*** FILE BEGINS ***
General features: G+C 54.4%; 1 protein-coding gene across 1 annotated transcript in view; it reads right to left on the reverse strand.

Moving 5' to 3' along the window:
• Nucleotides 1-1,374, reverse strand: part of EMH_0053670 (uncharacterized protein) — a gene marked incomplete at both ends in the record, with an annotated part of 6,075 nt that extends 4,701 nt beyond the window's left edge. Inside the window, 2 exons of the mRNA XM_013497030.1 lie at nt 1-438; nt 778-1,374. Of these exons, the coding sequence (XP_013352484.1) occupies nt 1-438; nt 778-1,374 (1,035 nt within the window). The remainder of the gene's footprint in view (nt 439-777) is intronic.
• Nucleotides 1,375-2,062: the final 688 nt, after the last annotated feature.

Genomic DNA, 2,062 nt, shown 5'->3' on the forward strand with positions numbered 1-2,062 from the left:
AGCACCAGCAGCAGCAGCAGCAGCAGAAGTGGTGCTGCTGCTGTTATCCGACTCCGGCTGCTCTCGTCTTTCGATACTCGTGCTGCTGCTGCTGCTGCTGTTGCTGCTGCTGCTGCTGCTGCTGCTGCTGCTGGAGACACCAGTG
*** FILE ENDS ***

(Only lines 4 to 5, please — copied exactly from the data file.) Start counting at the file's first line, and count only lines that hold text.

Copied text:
• Nucleotides 1,375-2,062: the final 688 nt, after the last annotated feature.

Genomic DNA, 2,062 nt, shown 5'->3' on the forward strand with positions numbered 1-2,062 from the left: